Hooray! Thank goodness for this news. I must admit that when I saw this piece of news, I was excited. I have always wanted to be able to eat pizza guilt free. And now I can, right!?
Congress is now saying that pizza can be classified as a vegetable in school lunches. Earlier this year the Agriculture Department proposed new regulations that were supposed to limit the amount of potatoes and change other foods that were allowed into school lunches. A final revision of the bill has removed these limits and has included allowing 2 tablespoons of tomato paste to be counted as a vegetable. Originally, the bill wanted to include 1/2 a cup of tomato paste as a serving of vegetables, but this is too much to be on a single serving of pizza.
Companies that produce frozen pizzas for schools, the salt industry and potato growers requested the changes (surprise, surprise). Food companies who have fought the USDA standards say they were too strict and neglected the nutrients that potatoes, other starchy vegetables and tomato paste do offer.
Specifically, the revisions in the bill are listed below.
- Block the Agriculture Department from limiting starchy vegetables, including corn and peas, to two servings a week. The rule was intended to cut down on french fries, which some schools serve daily.
- Allow USDA to count two tablespoons of tomato paste as a vegetable, as it does now. The department had attempted to require that only a half-cup of tomato paste could be considered a vegetable — too much to put on a pizza. Federally subsidized lunches must have a certain number of vegetables to be served.
- Require further study on long-term sodium reduction requirements set forth by the USDA guidelines.
- Require USDA to define “whole grains” before they regulate them. The rules would require schools to use more whole grains.
It baffles me that limiting starchy vegetables is a point of contention. First of all, they shouldn’t be classified as vegetables. It gives them credit as health food where no credit is due. Secondly, corn is not a vegetable! It is a grain. Period. Thirdly, it is a proven fact that high levels of starch in the diet lead to poor health outcomes. It has been linked to everything from heart disease to Alzheimer’s. Why are we continuing to allow it in our school lunches?
The answer is short and political. It has everything to do with money and lobbying power and nothing to do with what is actually in the best interests of the health of the children in this country.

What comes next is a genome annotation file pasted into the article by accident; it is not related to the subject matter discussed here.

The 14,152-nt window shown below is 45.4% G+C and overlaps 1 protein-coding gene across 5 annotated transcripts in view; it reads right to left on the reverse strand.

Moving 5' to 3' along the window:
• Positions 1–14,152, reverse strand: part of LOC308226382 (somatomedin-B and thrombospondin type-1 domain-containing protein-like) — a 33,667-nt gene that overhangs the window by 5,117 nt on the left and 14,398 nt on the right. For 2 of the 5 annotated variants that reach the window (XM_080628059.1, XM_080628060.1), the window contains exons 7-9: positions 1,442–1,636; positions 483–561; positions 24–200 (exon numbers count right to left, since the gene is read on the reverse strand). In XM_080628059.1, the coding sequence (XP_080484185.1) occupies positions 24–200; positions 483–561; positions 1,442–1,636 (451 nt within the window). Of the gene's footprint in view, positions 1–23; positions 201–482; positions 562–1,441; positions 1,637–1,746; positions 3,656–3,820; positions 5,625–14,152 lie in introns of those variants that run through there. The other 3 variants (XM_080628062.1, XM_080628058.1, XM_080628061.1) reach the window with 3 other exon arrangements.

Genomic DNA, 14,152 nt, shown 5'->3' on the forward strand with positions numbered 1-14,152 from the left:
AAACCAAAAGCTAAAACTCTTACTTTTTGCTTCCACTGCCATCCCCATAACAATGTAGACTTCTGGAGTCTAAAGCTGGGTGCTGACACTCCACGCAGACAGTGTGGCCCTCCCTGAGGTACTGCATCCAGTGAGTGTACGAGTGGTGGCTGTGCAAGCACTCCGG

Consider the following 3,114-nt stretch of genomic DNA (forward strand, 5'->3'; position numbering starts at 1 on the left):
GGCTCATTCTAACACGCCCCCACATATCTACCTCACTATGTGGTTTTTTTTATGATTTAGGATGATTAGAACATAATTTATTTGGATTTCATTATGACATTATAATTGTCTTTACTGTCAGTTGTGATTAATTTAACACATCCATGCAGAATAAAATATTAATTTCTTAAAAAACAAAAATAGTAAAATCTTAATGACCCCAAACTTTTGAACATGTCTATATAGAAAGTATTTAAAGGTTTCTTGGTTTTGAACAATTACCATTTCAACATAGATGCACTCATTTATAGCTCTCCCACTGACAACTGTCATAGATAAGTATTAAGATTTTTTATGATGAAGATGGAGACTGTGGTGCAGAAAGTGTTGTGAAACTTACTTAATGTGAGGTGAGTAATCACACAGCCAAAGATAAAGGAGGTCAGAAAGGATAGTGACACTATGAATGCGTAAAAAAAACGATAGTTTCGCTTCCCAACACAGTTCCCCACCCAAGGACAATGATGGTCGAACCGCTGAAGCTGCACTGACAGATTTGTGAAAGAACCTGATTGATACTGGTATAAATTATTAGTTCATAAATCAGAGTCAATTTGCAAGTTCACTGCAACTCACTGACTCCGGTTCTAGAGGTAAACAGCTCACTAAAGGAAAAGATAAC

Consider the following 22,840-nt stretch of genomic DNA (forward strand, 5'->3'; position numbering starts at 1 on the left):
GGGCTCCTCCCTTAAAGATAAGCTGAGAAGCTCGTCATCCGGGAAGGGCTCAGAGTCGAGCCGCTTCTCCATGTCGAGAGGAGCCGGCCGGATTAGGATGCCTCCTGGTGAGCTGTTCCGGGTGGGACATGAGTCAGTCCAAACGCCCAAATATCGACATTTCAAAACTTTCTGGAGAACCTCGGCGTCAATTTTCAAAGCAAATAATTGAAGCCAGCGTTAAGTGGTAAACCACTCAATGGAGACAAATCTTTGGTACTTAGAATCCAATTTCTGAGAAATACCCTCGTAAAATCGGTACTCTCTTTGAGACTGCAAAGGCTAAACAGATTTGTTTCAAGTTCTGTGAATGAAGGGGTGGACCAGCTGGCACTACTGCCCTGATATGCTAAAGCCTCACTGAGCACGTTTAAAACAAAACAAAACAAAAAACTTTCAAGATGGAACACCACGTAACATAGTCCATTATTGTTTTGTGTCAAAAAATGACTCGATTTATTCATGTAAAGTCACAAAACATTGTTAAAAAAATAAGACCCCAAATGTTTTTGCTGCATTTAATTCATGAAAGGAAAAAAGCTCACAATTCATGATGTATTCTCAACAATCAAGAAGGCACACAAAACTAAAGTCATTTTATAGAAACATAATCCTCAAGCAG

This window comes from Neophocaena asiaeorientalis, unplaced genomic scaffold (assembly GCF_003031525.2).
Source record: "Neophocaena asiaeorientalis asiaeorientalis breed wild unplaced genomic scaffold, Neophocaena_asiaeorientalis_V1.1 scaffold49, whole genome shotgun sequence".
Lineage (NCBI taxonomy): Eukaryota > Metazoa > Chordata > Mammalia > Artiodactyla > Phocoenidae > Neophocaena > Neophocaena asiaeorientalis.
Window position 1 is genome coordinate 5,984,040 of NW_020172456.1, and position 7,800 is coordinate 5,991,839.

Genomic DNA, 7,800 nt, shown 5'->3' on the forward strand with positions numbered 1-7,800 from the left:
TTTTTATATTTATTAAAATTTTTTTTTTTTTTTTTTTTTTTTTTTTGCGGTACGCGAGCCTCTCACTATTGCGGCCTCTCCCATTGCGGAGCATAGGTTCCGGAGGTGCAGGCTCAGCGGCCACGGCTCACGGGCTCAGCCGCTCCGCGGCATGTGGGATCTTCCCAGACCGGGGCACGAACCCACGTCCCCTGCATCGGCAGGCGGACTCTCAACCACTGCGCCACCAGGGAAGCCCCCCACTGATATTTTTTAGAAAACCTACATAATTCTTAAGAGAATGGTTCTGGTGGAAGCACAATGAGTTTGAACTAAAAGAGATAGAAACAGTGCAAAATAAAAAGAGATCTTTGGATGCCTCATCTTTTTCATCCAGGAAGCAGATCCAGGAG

By allowing tomato paste to be classified as a vegetable it essentially makes pizza a vegetable. Where else are children going to get tomato paste in their school lunch? Pizza is already too prevalent in school lunches. I remember when I was in school pizza was served everyday as an alternative to the planned meal available AND it was the main meal served every Friday.
Below is a quote from the American Frozen Food Institute:
“This agreement ensures that nutrient-rich vegetables such as potatoes, corn and peas will remain part of a balanced, healthy diet in federally funded school meals and recognizes the significant amounts of potassium, fiber and vitamins A and C provided by tomato paste, ensuring that students may continue to enjoy healthy meals such as pizza and pasta,” said Kraig Naasz, president of the American Frozen Food Institute.
‘Healthy meals such as pizza and pasta!?’ Did I read that correctly? Obviously the American Frozen Food Institute is not in the business of trying to help people be healthy, but I can’t believe Mr. Naasz could write that statement with a straight face. He might as well have said the sky is green! That would have been just as true as his statement on healthy foods.
The lobby power of big industry groups like the one above is too great and their interests are only in preserving their share of the market to make money. I wish people in Congress would take some initiative and vote for what they believe is right for this country and not based on a powerful lobby group that only has their interests at heart.
Whose interest does the American Frozen Food Institute have a heart? Perhaps a quick perusal of their current Board of Directors will provide some insight:
|Michael Allen – Kellogg Co.|
|Paul Bakus – Nestle Pizza|
|Larry Cope – Clear Springs Foods Inc.|
|Paul A. DiGenova – Pinnacle Foods|
|Greg Evans – McCain Foods Ltd.|
|Brian Folkerts – Kraft Foods|
|James E. Matthews, Jr. – H.J. Heinz Co.|
|Paul L. Palmby – Seneca Foods Corporation|
|Joan Menke-Schaenzer – ConAgra Foods Inc.|
|Jeff Varcoe – The Schwan Food Company|
|Robert E. Ashmun – National Frozen Foods Corp.|
|Peter Cokinos – Little Lady Foods, Inc.|
|Andy Dahlen – General Mills, Inc.|
|Wesley Eubanks - The Pictsweet Co.|
|Stan Firestone – Firestone Pacific Foods Inc.|
|Steve Lezman – Tropicana Products Inc.|
|David E. Moore – Superior Foods|
|Bobby D. Ray – Haliburton International Foods|
|Joe Pacinelli – Better Baked Foods, Inc.|
|Steven R. Windh – Windsor Foods|
|Dave J. Yanda – Lakeside Foods, Inc.|
Now are we really surprised they would lobby to have healthy foods removed from school lunches? Above are members of the largest junk food companies in the world. It’s criminal that we let our government be run by special interest groups like this.
Another part of the problem is that some will read the above statement by the America Frozen Food Institute and actually believe pizza and pasta are wholesome, nutritious meals when nothing could be further from the truth. We need better education on what is healthy and what is not. Until then, special interest groups like the American Frozen Food Institute, the grain industry and the potato industry will continue to guide what we feed our children in schools. You can bet they won’t be asking to include more vegetables anytime soon.